Saturday was a solid night for the No. 24 team. Gordon started the race strongly, in the front of the field, and stayed there throughout. He spent 136 laps in the top 15 and was leading in the closing laps before the Richard Childress Racing teammates steamrolled past him. The strong run put Gordon second in points, behind leader Harvick. It was also his ninth top-five finish of the season. The four-time champion's average Chicagoland finish from the last five races is 11.2. In total, Gordon has tallied one win, five top-fives and six top-10s in just nine starts at the track. Look for another solid points day as he works to stamp his ticket to the Chase.

Kasey Kahne
Kahne was a fairly quiet competitor throughout the running of the Coke Zero 400. He avoided most of the action, keeping his car intact, and ran at the front of the field for nearly the entire race. Kahne dodge crashing cars and pushed his way forward in the final laps to come home second, his fifth top-five of the season. Kahne is now 16th in points and has some work to do in order to make the Chase, but he is not giving up. He could make up some ground next week in Chicago. He finished third in the last race there, the 2009 400. He will have to work to overcome his average finish at the track though, 25.0 in six career starts.


A.J. Allmendinger
After a decent run in New Hampshire, Allmendinger was brought back to earth Saturday in Daytona. He was well off the pace, struggling with handling in the early running and was forced to pit early to make adjustments. He ran at speed shortly after that stop, but quickly faded as his handling went away again. Ultimately he spun coming off of turn four and bumped the inside wall, causing damage to the rear of his car. It was not the night that the 28-year-old hoped for, and the misfortune interrupted a run of seven races where the car finished in the top 15. Allmendinger could get back on that horse next weekend in Chicago, though. He has a pair of 13th-place results at the Midwest track, so we will be able to see if this team has truly discovered consistency with another top-15 run.

Kyle Busch
Busch was turned into the wall on the back straight when he had contact with Juan Pablo Montoya. Busch's day had started poorly already. His car was handling terribly in the early laps, which forced the No. 18 to pit early for chassis work. A caution flag saved Busch from falling a lap down, and he was able to catch up to the back of the field. At the time of the accident, Busch had worked his way into the lead. The Coke Zero 400 marked four races without a top-10 result for Busch, who prior to that streak had a run of eight straight top-10s. Busch has won at Chicagoland, and his average finish in five career starts is 12.8. He should be a solid play next week despite Saturday's disappointment.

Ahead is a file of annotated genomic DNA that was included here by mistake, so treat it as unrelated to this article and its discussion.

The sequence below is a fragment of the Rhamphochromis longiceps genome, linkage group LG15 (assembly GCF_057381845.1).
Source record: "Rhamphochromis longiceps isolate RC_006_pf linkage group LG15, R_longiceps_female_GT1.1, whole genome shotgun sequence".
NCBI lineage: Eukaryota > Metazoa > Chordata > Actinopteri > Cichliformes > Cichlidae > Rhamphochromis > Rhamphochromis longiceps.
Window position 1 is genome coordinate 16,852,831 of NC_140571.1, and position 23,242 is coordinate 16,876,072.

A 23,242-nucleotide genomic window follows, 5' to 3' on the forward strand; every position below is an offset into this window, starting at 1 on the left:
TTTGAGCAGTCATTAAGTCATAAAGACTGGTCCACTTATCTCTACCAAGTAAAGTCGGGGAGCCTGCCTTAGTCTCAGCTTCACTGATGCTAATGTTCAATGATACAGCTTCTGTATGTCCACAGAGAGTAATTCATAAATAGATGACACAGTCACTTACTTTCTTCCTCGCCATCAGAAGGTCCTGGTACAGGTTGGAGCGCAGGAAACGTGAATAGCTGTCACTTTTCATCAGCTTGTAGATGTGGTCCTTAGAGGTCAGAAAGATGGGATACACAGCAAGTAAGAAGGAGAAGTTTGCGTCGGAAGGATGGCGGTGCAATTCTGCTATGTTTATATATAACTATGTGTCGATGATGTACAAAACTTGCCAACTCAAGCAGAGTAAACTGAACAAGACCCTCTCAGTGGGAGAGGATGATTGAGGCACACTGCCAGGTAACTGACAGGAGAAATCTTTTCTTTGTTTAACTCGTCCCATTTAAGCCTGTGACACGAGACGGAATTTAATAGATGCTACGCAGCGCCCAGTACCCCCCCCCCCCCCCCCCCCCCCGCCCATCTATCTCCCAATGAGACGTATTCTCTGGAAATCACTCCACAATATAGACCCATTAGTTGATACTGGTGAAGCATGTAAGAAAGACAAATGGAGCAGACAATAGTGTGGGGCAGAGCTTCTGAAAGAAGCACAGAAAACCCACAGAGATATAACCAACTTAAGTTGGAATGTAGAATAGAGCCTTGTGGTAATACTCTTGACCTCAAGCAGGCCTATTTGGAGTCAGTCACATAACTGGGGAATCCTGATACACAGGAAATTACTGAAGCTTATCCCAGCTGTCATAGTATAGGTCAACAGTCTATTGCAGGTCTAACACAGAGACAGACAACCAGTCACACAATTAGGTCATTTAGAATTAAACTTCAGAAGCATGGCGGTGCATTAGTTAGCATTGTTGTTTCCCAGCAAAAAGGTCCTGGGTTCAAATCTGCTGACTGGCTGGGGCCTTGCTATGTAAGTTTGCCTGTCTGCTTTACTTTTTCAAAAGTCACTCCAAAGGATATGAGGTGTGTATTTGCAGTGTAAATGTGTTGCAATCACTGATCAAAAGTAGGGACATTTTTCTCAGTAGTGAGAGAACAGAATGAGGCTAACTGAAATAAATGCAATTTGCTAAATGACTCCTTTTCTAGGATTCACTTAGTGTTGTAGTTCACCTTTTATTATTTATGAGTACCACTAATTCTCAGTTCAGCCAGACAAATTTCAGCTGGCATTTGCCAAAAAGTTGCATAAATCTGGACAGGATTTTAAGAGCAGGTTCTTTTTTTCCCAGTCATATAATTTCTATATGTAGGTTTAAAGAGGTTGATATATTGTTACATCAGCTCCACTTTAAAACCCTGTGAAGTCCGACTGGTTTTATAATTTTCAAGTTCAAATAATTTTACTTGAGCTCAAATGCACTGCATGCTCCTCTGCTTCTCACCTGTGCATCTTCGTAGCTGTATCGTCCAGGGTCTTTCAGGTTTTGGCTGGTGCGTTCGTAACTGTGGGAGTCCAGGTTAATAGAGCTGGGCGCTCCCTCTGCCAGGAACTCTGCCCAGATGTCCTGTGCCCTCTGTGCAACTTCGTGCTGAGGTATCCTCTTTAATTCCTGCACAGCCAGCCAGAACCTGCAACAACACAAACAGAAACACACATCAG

Martin Truex Jr.
Truex had a fast car at Daytona. He was able to work his way through the field and was running near the front on the closing stages, hunting for a top finish. David Ragan lost control ahead of Truex and caught him in the accident, effectively ending his night. Truex had been looking at his first top-10 finish since Richmond International Raceway in early May, but instead saw his streak of finishes outside of the top-10 extended to eight. With just one top-10 from four career starts at Chicagoland, Truex probably wouldn't be the most reliable fantasy pick next weekend. His average finish at the track is 20.0.

Jamie McMurray
McMurray was caught in another driver's troubles in the late going of Saturday's race. He had been running quite strong after working his car to handle better, and looked like he might just sweep the two races at Daytona this season. The night ended in the garage with a lot of repair work to be done, though. McMurray holds just one top-10 result at Chicagoland Speedway, July of 2003, but hasn't even had a sniff of success there since. His average finish in the last five races there is 28.4. Fantasy owners beware, based on his statistics, McMurray is one to avoid next week.

Mark Martin
Martin was virtually a nonfactor throughout Saturday night's race. At one point, near the middle of the running, Martin had a chance to be at the front, but he quickly faded. Martin just couldn't make headway in the pack and that was ultimately his downfall. In the closing laps, Martin was squeezed when a car lost control ahead of him. He ended up with damage to the front and the rear of the car, with virtually no laps to make repairs. Martin hasn't been having a great season, but was still 11th in points before Daytona. Some good news is that he dominated last year's 400 at Chicagoland, and his average finish is 12.6 in nine career starts there. Next week could be a good opportunity to take a gamble on Martin.